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Sometimes it’s a Bad Idea to Look a Gift Horse in the Mouth

On behalf of Cohn Lifland Pearlman Herrmann & Knopf LLP | Jan 16, 2017 |


Samuel Kirkpatrick, Jr. et al. v. Hidden View Farm and Dorothy Nesti involved an unfortunate situation where a young boy sustained serious injuries after being bitten by a horse. Samuel, who was 9 years old at the time of the incident, had accompanied his mother to a horse farm at which she was volunteering her time. While on the premises, Samuel was bitten badly on his arm by a horse at the farm, and as a result of the bite had to undergo several plastic surgeries and sustained residual scarring. Samuel’s mother sued the horse’s owner and the horse farm, alleging that the horse had a proclivity for aggressive behavior and that they should have taken precautions that would have prevented the horse from biting Samuel. The trial court granted summary judgment for all defendants, finding that the horse farm was protected from liability by the immunity afforded them under the Equestrian Activities Liability Act (“Equine Act”). Plaintiffs appealed the trial court’s decision as to the horse farm, and the critical issue addressed by the Appellate Division was whether Samuel was a participant as defined by the Equine Act.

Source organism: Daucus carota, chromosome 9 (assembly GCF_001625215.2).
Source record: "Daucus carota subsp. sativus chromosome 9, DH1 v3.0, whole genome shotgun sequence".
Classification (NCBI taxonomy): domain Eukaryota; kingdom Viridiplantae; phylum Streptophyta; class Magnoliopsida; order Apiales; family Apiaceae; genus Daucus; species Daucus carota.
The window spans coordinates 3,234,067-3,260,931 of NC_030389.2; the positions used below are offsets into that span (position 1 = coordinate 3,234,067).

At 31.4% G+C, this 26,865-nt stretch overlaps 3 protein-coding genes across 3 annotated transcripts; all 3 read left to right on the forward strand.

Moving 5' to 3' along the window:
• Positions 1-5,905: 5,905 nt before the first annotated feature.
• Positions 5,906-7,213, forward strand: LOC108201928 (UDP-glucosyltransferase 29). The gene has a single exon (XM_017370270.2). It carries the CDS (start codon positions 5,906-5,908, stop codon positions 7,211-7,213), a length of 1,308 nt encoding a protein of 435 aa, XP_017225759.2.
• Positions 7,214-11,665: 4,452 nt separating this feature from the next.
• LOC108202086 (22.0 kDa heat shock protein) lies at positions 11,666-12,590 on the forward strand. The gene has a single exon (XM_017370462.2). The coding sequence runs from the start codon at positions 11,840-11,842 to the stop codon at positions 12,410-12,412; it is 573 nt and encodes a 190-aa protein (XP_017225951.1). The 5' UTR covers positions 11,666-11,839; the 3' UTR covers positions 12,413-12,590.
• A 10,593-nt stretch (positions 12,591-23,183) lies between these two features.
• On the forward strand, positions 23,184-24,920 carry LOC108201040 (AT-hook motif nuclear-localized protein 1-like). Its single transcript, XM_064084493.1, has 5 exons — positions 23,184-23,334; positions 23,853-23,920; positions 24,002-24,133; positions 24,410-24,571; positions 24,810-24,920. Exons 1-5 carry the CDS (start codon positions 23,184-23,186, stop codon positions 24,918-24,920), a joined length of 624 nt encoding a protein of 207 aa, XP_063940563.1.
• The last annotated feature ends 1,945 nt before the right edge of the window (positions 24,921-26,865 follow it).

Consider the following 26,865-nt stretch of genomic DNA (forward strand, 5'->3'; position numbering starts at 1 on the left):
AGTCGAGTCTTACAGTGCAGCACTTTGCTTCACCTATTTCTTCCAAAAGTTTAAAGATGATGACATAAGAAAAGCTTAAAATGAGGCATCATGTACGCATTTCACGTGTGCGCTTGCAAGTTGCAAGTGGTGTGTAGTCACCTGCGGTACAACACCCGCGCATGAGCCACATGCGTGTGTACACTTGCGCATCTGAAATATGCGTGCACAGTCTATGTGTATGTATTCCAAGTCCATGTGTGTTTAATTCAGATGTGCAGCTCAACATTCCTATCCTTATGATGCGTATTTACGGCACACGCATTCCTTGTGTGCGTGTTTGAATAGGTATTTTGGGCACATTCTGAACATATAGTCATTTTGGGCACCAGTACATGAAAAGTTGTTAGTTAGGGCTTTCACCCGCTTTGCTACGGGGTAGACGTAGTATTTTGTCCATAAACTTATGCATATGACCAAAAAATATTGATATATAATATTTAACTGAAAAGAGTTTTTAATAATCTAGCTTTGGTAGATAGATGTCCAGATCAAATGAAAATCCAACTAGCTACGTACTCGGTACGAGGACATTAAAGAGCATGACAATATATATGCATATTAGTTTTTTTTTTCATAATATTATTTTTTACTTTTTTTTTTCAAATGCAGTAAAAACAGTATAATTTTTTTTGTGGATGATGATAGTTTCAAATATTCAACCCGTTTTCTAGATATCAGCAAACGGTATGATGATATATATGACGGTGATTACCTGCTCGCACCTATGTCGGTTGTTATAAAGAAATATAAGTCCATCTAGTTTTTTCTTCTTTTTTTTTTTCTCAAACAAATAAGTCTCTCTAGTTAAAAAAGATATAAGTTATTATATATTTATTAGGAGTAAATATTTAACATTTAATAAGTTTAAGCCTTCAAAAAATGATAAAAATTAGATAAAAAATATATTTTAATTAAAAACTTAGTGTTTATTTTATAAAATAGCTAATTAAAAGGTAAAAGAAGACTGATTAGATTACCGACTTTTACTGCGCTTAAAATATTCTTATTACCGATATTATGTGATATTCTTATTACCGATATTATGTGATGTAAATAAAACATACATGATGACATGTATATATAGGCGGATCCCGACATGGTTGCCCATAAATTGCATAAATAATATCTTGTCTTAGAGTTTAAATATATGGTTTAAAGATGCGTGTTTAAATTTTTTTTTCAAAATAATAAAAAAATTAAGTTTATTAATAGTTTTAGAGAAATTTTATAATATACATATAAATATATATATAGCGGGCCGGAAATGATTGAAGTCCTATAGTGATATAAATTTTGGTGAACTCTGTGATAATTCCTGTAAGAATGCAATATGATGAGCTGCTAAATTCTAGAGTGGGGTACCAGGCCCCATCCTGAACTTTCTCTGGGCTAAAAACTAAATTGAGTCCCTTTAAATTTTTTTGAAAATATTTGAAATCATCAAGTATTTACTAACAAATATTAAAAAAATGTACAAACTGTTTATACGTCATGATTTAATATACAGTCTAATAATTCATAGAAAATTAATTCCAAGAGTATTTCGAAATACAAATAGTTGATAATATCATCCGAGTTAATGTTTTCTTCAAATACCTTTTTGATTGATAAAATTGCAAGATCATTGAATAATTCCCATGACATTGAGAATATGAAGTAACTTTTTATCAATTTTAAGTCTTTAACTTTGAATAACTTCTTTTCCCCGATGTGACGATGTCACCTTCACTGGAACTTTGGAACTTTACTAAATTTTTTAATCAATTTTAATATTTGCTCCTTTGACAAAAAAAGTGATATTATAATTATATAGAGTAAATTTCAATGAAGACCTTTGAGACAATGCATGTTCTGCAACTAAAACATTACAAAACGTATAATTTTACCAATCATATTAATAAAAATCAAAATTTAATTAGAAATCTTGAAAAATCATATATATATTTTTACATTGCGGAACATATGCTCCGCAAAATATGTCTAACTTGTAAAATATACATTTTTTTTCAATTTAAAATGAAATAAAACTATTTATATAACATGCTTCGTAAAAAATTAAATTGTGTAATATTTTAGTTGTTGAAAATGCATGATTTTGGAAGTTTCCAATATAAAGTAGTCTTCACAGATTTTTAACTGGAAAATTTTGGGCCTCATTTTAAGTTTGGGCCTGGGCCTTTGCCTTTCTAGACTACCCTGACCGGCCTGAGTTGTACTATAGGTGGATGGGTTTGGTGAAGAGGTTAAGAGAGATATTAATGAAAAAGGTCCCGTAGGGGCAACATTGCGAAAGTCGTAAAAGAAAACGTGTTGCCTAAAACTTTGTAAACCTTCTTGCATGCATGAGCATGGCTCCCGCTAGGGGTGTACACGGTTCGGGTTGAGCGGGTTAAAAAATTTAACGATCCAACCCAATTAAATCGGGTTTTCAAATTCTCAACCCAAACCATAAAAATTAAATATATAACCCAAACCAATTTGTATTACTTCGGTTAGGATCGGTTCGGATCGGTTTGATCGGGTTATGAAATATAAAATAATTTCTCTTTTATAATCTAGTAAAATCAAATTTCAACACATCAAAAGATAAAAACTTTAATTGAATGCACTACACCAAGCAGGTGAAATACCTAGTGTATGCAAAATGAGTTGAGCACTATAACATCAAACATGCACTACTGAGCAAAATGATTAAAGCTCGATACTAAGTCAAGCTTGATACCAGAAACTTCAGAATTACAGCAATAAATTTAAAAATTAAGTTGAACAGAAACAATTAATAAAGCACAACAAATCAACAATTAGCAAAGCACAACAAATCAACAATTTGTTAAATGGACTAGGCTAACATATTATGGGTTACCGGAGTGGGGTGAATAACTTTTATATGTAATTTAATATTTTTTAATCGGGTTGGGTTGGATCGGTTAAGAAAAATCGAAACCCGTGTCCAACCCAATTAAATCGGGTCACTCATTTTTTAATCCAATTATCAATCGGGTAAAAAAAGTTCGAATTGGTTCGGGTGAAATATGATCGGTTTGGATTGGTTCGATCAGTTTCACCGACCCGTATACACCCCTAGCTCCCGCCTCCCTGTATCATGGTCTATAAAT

The Equine Act limits how and when a person injured by equine animals may sue in tort, and mandates that participants and spectators bear the risk for any injury that occurs on the property, subject to some exceptions. In the present case, the Appellate Division concluded that the plaintiffs were on the premises of the horse farm to engage in activities within the scope of the statute. The panel further concluded that while Samuel might not have been a participant in the layperson’s meaning of the term, the statutory definition of “participant” clearly included those who accompany people who engage in equine-related activities to the premises. As such, since Samuel clearly accompanied his mother to the farm, he fell within the broad scope of the statute’s purview. And since horses have at times an inherent proclivity to bite, the incident did not fall under one of the enumerated statutory exceptions to this immunity. The Appellate Division affirmed summary judgment for the defendant farm.